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Forum Rules: Read This Before Posting Topic: HCl + Na2CO3  (Read 67210 times)

0 Members and 1 Guest are viewing this topic. Cardinnus

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« on: March 31, 2007, 08:08:31 AM »
Hi all, I hope you guys can help me out here.

My question relates to the reaction of sodium carbonate with hydrochloric acid.
I know that Na2CO3(s) + 2HCl(aq) --> 2NaCl(aq) + H2O(l) + CO2(g)
But what about Na2CO3(aq) + 2HCl(aq)
ie. when the sodium carbonate is first dissolved in solution before adding the acid?
I have searched multiple resources but can find no conclusive answer as generally the states are not given.
Would the correct equation be:     Na2CO3(aq) + 2HCl(aq) --> 2NaCl(aq) + H2O(l) + CO2(aq)
or:                                             Na2CO3(aq) + 2HCl(aq) --> 2NaCl(aq) + H2CO3(aq)
or possibly neither of these? I realise that the actual reaction is much more complicated than either of these equations would indicate due to the equilibriums involved with CO2(aq) and H2CO3(aq) in the above equations, but I would very much like to know the correct way to give the simple equation.
I don't mean to sound harsh but please only provide an answer if you are absolutely certain that it is correct, speculation is welcome but please ensure it is stated as such.
Any help would be very much appreciated Cardinnus Dan Re: HCl + Na2CO3
« Reply #1 on: March 31, 2007, 10:17:30 AM »
Would the correct equation be:     Na2CO3(aq) + 2HCl(aq) --> 2NaCl(aq) + H2O(l) + CO2(aq)
or:                                             Na2CO3(aq) + 2HCl(aq) --> 2NaCl(aq) + H2CO3(aq)
or possibly neither of these? It will actually be both, but much more of one than the other.

Have a look at this http://en.wikipedia.org/wiki/Carbonic_acid
Carbonic acid, H2CO3 is in equilibrium with carbon dioxide and water, but the equilibrium lies far to one side...

What will the major products be?
My research: Google Scholar and Researchgate avjazz78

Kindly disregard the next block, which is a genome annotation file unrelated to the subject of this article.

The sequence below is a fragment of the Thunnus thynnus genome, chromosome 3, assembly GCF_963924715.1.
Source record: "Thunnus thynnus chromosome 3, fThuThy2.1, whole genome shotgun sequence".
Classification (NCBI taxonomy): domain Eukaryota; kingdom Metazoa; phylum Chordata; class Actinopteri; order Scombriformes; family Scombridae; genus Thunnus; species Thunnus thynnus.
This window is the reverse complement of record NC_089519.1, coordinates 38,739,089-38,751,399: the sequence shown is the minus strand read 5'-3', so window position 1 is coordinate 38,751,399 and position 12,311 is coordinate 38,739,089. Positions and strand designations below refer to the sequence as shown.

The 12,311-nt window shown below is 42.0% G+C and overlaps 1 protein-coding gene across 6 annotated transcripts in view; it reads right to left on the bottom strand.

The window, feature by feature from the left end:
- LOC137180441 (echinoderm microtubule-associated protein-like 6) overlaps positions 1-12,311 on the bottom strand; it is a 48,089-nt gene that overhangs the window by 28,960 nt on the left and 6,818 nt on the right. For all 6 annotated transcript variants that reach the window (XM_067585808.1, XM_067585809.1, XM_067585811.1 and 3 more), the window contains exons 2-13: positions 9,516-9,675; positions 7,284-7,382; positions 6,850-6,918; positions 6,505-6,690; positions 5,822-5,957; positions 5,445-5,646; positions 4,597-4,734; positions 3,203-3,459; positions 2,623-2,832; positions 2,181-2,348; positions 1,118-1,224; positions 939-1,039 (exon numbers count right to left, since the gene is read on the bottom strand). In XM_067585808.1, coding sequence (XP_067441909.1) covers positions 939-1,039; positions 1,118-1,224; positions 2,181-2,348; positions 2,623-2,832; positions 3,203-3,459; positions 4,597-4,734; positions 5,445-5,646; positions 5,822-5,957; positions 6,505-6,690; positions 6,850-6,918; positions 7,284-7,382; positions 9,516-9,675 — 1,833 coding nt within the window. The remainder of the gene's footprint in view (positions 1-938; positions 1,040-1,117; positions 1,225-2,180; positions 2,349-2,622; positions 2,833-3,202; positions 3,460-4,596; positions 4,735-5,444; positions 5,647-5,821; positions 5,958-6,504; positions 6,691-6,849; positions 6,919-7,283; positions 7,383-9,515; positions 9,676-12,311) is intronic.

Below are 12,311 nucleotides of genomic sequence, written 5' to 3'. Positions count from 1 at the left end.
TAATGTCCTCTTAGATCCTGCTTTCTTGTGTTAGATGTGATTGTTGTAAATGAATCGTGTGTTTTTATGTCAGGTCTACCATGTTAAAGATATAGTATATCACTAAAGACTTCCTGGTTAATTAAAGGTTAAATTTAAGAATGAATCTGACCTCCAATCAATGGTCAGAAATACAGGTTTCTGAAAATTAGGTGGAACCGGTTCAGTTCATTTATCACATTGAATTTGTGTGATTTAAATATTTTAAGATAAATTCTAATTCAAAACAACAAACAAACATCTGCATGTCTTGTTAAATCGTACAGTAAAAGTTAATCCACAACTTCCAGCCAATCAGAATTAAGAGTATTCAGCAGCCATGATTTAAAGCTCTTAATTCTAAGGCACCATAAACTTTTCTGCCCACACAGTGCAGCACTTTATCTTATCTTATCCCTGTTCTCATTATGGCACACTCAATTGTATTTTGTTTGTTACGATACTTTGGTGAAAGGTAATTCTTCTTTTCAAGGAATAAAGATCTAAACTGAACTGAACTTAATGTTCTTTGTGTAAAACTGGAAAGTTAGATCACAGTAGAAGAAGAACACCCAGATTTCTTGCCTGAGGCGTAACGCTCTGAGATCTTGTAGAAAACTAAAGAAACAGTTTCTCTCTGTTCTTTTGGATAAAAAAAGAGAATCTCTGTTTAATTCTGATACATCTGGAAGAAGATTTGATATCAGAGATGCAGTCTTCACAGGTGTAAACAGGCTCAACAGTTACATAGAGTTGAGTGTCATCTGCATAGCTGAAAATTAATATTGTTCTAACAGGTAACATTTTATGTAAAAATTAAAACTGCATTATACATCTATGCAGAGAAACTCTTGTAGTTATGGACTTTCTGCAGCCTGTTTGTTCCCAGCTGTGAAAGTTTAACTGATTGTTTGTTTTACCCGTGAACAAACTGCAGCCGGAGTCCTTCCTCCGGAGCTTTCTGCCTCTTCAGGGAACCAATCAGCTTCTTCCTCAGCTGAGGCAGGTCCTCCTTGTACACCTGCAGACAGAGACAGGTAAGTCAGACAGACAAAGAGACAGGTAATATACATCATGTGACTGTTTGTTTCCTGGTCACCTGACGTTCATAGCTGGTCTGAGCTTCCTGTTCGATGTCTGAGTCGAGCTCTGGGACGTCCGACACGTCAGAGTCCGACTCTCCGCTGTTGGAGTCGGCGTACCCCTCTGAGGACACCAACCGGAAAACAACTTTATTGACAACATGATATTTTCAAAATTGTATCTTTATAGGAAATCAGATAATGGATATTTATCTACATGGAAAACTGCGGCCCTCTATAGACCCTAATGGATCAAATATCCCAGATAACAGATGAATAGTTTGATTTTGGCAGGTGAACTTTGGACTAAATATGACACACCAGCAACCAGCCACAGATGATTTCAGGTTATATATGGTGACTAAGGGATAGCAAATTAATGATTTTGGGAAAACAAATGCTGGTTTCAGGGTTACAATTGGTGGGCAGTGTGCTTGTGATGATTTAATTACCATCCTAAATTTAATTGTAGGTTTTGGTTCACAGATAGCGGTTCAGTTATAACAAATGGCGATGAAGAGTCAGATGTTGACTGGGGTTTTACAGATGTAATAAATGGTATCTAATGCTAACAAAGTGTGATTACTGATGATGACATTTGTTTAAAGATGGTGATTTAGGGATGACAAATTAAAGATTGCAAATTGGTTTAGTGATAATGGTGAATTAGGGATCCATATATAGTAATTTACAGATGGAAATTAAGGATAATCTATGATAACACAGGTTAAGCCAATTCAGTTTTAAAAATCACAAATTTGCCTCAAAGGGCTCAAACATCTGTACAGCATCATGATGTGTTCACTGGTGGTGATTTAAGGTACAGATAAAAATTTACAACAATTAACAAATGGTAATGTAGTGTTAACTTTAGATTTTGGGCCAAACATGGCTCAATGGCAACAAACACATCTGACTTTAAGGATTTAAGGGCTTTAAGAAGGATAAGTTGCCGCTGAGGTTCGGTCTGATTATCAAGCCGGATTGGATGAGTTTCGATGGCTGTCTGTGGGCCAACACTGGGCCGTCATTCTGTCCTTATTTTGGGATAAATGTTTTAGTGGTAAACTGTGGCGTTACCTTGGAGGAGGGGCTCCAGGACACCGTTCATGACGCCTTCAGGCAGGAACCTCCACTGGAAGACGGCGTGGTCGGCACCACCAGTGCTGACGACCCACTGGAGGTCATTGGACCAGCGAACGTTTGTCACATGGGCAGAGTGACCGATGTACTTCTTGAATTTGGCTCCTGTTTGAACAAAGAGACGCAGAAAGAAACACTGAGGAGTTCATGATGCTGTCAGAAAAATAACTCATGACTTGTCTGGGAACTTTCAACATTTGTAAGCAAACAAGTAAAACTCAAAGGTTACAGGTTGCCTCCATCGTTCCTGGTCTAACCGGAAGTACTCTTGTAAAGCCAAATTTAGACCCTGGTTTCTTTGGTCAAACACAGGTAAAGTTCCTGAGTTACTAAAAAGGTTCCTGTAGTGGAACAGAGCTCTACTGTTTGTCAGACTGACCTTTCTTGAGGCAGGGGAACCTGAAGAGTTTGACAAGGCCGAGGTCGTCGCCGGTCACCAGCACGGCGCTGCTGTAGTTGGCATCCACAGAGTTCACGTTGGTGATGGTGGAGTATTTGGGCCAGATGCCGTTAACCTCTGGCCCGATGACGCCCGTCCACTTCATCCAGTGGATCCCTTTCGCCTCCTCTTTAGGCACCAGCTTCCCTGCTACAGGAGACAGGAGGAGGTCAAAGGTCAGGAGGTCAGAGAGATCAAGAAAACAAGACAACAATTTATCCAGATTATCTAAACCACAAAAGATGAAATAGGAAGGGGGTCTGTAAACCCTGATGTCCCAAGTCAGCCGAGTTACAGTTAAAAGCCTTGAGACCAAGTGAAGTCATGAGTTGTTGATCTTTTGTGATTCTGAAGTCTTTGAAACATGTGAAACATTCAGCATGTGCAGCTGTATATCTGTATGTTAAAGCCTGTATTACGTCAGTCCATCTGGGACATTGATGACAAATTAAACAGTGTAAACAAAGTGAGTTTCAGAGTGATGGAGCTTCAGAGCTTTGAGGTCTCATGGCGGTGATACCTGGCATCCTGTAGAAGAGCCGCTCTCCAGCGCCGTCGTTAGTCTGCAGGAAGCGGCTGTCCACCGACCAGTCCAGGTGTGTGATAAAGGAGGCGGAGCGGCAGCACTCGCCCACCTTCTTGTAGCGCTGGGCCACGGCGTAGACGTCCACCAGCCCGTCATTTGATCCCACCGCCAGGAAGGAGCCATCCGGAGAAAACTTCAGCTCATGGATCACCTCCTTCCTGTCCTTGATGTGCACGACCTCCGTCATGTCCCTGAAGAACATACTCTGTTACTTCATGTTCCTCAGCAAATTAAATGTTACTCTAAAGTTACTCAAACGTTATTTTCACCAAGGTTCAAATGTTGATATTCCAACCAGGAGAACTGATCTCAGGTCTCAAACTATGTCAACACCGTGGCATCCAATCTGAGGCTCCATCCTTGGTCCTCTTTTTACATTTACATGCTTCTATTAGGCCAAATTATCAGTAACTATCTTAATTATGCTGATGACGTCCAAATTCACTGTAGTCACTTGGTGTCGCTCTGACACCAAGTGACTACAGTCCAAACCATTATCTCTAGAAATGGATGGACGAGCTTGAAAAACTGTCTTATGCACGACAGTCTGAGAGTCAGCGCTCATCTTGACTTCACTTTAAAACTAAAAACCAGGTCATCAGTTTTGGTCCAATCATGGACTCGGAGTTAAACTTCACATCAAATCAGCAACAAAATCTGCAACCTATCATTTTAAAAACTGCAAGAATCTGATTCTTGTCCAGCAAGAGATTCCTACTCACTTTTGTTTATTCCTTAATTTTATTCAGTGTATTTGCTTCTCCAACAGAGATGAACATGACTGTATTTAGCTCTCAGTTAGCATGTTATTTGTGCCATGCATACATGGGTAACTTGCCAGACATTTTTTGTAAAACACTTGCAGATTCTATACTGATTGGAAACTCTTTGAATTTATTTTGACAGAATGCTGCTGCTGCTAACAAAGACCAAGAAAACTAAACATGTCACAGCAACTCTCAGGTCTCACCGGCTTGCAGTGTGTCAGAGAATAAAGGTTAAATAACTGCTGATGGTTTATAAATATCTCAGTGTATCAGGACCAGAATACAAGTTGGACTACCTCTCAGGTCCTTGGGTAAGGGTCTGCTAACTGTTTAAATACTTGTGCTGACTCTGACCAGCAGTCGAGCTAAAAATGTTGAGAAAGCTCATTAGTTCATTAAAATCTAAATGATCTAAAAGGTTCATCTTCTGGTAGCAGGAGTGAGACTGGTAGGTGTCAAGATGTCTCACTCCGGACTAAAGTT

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« Reply #2 on: March 31, 2007, 12:38:10 PM »
Yes with Dan. Carbonic acid is one of the weakest most unstable acids there is. You can actually form it by blowing air from your mouth (ie CO2) into a cup of water. However being so unstable it quickly decomposes into H2O and CO2. So it is not going to be CO2(aq) because (at least in normal laboratory temps. and pressures) the CO2 turns to gas right away and comes out of the reaction vessel leaving you with an aqueous soln. of NaCl. Cardinnus

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« Reply #3 on: March 31, 2007, 07:35:46 PM »
Thanks heaps for the great replies,
From what you have said it seems the correct equation is
Na2CO3(aq) + 2HCl(aq) --> 2NaCl(aq) + H2O(l) + CO2(g)
My only question is that I have done this experiment and did not observe any bubbles in the solution, why would this be if CO2(g) is being formed?
Many thanks  Yggdrasil

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« Reply #4 on: April 01, 2007, 08:56:21 PM »
Here's a more complete set of reactions that are happening in when you add aqueous sodium bicarbonate to aqueous hydrochloric acid:

Na2CO3 (aq) + HCl (aq) <--> NaHCO3 (aq) + NaCl (aq)
NaHCO3 (aq) + HCl (aq) <--> H2CO3 (aq) + NaCl (aq)
H2CO3 (aq) <--> H2O (l) + CO2 (g)

If not enough HCl is added, then there won't be enough HCl to drive the equilibria all the way forward to favor the production of a lot of carbon dioxide, or the production of carbon dioxide will be too slow to cause bubbles to form (i.e. the gas will exchange only at the surface).  If you add a large excess of HCl to aqueous sodium bicarbonate, you should see bubbles form.